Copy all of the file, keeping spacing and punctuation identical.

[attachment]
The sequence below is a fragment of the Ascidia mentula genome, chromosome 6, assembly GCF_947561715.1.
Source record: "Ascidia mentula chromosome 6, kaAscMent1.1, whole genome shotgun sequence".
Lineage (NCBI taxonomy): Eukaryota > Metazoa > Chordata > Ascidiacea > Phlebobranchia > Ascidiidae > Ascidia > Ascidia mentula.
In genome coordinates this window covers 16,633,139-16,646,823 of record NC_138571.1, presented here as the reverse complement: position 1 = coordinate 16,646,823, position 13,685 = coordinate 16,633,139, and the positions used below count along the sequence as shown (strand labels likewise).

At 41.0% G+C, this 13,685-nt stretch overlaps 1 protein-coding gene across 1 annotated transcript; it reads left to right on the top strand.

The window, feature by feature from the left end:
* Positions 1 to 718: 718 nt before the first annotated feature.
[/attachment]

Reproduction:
The sequence below is a fragment of the Ascidia mentula genome, chromosome 6, assembly GCF_947561715.1.
Source record: "Ascidia mentula chromosome 6, kaAscMent1.1, whole genome shotgun sequence".
Lineage (NCBI taxonomy): Eukaryota > Metazoa > Chordata > Ascidiacea > Phlebobranchia > Ascidiidae > Ascidia > Ascidia mentula.
In genome coordinates this window covers 16,633,139-16,646,823 of record NC_138571.1, presented here as the reverse complement: position 1 = coordinate 16,646,823, position 13,685 = coordinate 16,633,139, and the positions used below count along the sequence as shown (strand labels likewise).

At 41.0% G+C, this 13,685-nt stretch overlaps 1 protein-coding gene across 1 annotated transcript; it reads left to right on the top strand.

The window, feature by feature from the left end:
* Positions 1 to 718: 718 nt before the first annotated feature.